Christchurch Harbour SUP
Christchurch Harbour is an ideal location for a distance SUP – shallow, sandy and safe for 4.5 miles with plenty of wildlife on tap.
≈ Quick Facts:
- Launch point: Mudeford Quay
- What is the distance: 4.5 miles
- How long does it take: 1.5 hours
- Shelter from wind: Leeward side of Hengistbury Head
- Best wind direction: South Easterly
- Best tide: High slack tide or neaps
- Pay to park: Yes
- Parking distance: 5 seconds walk
- Do you pay to launch: No
- SUP rental: Yes – Shore Sports
- Wildlife: Grumpy Wardens
- Eat & Drink: Yes
- Toilets: Yes
- Hazards: Spring tide at Mudeford channel
Where to park & launch a SUP in Christchurch Harbour?
Follow the Mudeford road until you almost reach the end and take the right at the large brown sign pointing towards Mudeford Quay (396 spaces). Parking is very expensive here, but in my view totally worth it because it has the best and nearest direct access to Christchurch Harbour anywhere, only a few seconds walk with your SUP across a grassy recreation area. It’s also a great spot for SUP widows to sit sunning their selves while you go out to play.
It’s recommended that on a sunny weekend to get parked up before 10am as the whole world seems to descend on this spot! There is a public toilet in the small cluster of buildings situated at the end of the road on the quay. Not a long walk if you’re parked up at the other end. There is also a half decent cafe located on the Quay if you’re craving caffeine, it opens at 10am so no good for early birds. There is plenty of water access for launching a SUP; a slipway, a small shelving beach or alternatively you can just hop off the 2 foot seawall that runs along the toast rack section of the car park. You can rent a SUP from Shore Sports, who rock up with a huge van full of toys to play with and park right by the slipway.
What’s there to see when you SUP Christchurch Harbour?
There are many points of interest on the SUP around Christchurch Harbour. I’ll describe the following route paddling anticlockwise (the direction to paddle in a light South Easterly). This SUP can take anything from 1.5 hours to 3 hours depending on how often you want to stop. The entire circular route is only ankle to hip deep and the bottom is a soft sandy mud, I never wear shoes as generally there are no sharp stones or shells to injure you when you jump off your board. When you first launch your paddleboard from Mudeford, it can be very shallow for a few 100 meters, you might have to wade out a bit before you can jump on board, it’s not stony, so perfectly safe to walk barefoot.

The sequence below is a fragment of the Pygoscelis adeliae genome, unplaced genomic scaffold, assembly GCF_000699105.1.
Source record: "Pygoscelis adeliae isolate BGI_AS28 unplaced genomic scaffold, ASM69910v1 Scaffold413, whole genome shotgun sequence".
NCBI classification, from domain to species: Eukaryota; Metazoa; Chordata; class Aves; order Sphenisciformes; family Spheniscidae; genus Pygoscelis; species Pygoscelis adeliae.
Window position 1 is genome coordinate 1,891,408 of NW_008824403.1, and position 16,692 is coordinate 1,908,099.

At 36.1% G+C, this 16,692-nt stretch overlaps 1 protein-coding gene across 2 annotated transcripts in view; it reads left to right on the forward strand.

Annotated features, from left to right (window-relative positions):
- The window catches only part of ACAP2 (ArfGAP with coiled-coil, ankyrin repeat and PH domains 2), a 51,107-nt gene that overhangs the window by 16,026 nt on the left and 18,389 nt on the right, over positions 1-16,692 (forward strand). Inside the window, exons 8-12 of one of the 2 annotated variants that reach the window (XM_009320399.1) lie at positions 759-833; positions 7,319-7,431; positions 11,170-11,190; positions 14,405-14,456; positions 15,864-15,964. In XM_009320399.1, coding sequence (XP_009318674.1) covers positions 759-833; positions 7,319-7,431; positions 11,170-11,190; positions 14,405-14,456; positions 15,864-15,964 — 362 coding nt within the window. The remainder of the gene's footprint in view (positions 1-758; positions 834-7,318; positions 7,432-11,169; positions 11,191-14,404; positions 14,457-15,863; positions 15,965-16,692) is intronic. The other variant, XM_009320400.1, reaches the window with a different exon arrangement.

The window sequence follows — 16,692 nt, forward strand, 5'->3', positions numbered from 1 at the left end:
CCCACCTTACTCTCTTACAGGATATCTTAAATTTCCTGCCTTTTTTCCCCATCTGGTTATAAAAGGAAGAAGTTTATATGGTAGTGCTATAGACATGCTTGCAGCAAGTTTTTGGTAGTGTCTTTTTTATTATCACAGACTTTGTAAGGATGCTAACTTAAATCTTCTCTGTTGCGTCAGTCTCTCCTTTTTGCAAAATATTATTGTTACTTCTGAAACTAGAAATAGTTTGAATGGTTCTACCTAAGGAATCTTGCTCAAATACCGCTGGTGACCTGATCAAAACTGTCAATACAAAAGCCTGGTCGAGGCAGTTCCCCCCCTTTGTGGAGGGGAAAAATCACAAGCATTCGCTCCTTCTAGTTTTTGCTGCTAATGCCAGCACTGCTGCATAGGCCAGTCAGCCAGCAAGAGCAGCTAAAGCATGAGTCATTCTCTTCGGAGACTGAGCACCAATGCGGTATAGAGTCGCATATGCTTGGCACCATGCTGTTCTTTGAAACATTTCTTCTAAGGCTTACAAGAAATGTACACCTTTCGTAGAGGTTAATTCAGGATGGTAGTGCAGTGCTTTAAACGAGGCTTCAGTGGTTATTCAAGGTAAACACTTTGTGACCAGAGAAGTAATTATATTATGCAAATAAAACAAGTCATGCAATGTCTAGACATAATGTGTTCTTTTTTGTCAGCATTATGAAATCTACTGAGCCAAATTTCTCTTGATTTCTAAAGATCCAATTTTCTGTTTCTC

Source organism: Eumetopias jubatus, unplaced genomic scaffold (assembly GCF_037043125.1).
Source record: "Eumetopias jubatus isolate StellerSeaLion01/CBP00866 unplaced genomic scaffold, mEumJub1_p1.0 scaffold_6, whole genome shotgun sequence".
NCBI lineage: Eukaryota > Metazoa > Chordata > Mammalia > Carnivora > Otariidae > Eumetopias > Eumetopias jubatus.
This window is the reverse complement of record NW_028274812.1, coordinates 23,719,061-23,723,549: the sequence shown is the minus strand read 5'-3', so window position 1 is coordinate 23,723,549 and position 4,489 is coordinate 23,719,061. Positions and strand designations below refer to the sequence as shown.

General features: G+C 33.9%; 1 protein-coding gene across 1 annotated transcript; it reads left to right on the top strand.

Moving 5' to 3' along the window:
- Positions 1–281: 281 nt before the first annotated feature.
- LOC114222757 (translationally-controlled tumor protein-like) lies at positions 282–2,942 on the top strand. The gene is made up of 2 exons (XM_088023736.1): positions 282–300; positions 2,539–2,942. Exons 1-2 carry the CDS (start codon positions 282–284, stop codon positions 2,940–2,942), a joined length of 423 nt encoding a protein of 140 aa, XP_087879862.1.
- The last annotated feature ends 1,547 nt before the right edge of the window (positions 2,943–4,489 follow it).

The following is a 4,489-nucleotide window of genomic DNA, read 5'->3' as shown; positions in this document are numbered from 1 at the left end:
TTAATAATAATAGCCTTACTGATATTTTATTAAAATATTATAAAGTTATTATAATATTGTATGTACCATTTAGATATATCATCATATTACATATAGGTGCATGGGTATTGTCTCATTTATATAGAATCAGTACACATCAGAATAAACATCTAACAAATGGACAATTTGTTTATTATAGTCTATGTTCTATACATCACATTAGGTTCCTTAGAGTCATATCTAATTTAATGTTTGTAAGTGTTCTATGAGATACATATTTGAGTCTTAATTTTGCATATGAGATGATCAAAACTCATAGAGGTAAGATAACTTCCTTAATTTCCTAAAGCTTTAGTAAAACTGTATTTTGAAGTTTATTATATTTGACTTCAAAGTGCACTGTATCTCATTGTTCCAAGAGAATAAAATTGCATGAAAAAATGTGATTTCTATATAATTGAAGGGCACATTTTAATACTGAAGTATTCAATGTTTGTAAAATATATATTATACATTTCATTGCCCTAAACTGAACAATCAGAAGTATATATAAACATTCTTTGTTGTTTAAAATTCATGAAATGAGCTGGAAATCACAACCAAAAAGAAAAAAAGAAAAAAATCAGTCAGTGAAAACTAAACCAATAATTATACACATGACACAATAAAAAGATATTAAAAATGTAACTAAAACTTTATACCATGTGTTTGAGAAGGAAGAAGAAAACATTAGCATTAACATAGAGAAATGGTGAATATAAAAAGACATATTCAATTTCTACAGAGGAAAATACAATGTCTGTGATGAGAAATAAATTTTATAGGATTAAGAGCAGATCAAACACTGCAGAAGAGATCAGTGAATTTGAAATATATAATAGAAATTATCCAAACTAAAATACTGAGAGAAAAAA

Then you will paddle alongside a variety of harbour side houses on your right until you reach the first interesting spot to take a gander at, the recently refurbished Christchurch Hotel. This hotel sits right on the water’s edge, they even have their own pontoon here where they launch canoes and the odd SUP. This place is an excellent option if you want to drink a coffee while enjoying views over the harbour, doesn’t get much better! Not sure if they will allow you to tie off your SUP and walk up from the water though, might be a little too posh for that!
From this point on you have a good half a mile of waterside properties to oggle at. Surprisingly few of them of a contemporary design, which is pretty much the standard at Poole Harbour, they are more old English style here, a bit rough around the edges. You’ll eventually arrive at the tiny Mudeford Sailing Club, which is dingy/kids central. You can drive down to the club via Coastguard way if you want.
From this point you will see a random, narrow sandbar to your left located out in the middle of the harbour. Don’t paddle out to this or between this and the mainland, that’s a no paddleboard area. Under no circumstances are you permitted to land on it. This elongated piece of sand is protected as a “Bird Feeding” area, you’ll see buoys dotted all around the edge of the sandbar warning you to keep off or you’ll be shot on sight!